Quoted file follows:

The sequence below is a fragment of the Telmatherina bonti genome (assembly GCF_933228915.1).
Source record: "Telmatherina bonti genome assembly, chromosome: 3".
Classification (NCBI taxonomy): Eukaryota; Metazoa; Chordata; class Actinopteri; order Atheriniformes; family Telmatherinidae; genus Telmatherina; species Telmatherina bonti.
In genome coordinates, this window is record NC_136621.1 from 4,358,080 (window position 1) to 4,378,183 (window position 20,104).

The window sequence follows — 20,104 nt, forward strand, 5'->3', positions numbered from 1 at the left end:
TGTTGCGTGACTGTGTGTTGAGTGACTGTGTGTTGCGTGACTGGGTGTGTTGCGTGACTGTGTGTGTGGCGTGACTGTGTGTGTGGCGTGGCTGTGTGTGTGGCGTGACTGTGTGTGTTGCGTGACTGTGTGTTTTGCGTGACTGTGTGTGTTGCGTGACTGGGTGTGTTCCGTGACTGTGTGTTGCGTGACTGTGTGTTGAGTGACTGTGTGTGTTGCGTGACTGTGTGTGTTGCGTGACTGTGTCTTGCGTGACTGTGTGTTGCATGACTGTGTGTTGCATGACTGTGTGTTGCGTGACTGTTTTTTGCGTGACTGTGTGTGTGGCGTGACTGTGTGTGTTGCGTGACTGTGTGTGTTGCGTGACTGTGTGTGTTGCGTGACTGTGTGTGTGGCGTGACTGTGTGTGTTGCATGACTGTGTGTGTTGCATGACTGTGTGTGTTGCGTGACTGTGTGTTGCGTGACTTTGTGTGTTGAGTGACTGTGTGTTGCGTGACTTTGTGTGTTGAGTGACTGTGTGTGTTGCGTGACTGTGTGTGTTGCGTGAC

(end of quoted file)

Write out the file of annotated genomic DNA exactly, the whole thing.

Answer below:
The sequence below is a fragment of the Telmatherina bonti genome (assembly GCF_933228915.1).
Source record: "Telmatherina bonti genome assembly, chromosome: 3".
Classification (NCBI taxonomy): Eukaryota; Metazoa; Chordata; class Actinopteri; order Atheriniformes; family Telmatherinidae; genus Telmatherina; species Telmatherina bonti.
In genome coordinates, this window is record NC_136621.1 from 4,358,080 (window position 1) to 4,378,183 (window position 20,104).

The window sequence follows — 20,104 nt, forward strand, 5'->3', positions numbered from 1 at the left end:
TGTTGCGTGACTGTGTGTTGAGTGACTGTGTGTTGCGTGACTGGGTGTGTTGCGTGACTGTGTGTGTGGCGTGACTGTGTGTGTGGCGTGGCTGTGTGTGTGGCGTGACTGTGTGTGTTGCGTGACTGTGTGTTTTGCGTGACTGTGTGTGTTGCGTGACTGGGTGTGTTCCGTGACTGTGTGTTGCGTGACTGTGTGTTGAGTGACTGTGTGTGTTGCGTGACTGTGTGTGTTGCGTGACTGTGTCTTGCGTGACTGTGTGTTGCATGACTGTGTGTTGCATGACTGTGTGTTGCGTGACTGTTTTTTGCGTGACTGTGTGTGTGGCGTGACTGTGTGTGTTGCGTGACTGTGTGTGTTGCGTGACTGTGTGTGTTGCGTGACTGTGTGTGTGGCGTGACTGTGTGTGTTGCATGACTGTGTGTGTTGCATGACTGTGTGTGTTGCGTGACTGTGTGTTGCGTGACTTTGTGTGTTGAGTGACTGTGTGTTGCGTGACTTTGTGTGTTGAGTGACTGTGTGTGTTGCGTGACTGTGTGTGTTGCGTGAC